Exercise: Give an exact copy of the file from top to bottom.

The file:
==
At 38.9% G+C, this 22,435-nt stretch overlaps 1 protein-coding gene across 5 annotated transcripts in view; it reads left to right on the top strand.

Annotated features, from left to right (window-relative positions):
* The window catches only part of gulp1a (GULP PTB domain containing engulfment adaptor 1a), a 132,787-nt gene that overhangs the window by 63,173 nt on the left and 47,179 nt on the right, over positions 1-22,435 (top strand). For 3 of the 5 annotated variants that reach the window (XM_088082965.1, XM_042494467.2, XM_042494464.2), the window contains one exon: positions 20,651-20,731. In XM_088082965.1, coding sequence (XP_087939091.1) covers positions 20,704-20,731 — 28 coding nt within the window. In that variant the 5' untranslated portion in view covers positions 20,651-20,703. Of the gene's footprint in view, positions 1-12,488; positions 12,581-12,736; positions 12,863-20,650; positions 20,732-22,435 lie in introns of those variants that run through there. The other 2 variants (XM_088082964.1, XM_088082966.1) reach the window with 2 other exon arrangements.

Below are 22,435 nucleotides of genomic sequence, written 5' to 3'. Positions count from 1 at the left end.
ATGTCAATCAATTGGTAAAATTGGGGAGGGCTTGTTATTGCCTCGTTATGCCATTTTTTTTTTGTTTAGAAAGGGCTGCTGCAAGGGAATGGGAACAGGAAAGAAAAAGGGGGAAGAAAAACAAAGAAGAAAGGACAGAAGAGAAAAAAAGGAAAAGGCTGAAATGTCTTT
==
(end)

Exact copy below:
At 38.9% G+C, this 22,435-nt stretch overlaps 1 protein-coding gene across 5 annotated transcripts in view; it reads left to right on the top strand.

Annotated features, from left to right (window-relative positions):
* The window catches only part of gulp1a (GULP PTB domain containing engulfment adaptor 1a), a 132,787-nt gene that overhangs the window by 63,173 nt on the left and 47,179 nt on the right, over positions 1-22,435 (top strand). For 3 of the 5 annotated variants that reach the window (XM_088082965.1, XM_042494467.2, XM_042494464.2), the window contains one exon: positions 20,651-20,731. In XM_088082965.1, coding sequence (XP_087939091.1) covers positions 20,704-20,731 — 28 coding nt within the window. In that variant the 5' untranslated portion in view covers positions 20,651-20,703. Of the gene's footprint in view, positions 1-12,488; positions 12,581-12,736; positions 12,863-20,650; positions 20,732-22,435 lie in introns of those variants that run through there. The other 2 variants (XM_088082964.1, XM_088082966.1) reach the window with 2 other exon arrangements.

Below are 22,435 nucleotides of genomic sequence, written 5' to 3'. Positions count from 1 at the left end.
ATGTCAATCAATTGGTAAAATTGGGGAGGGCTTGTTATTGCCTCGTTATGCCATTTTTTTTTTGTTTAGAAAGGGCTGCTGCAAGGGAATGGGAACAGGAAAGAAAAAGGGGGAAGAAAAACAAAGAAGAAAGGACAGAAGAGAAAAAAAGGAAAAGGCTGAAATGTCTTT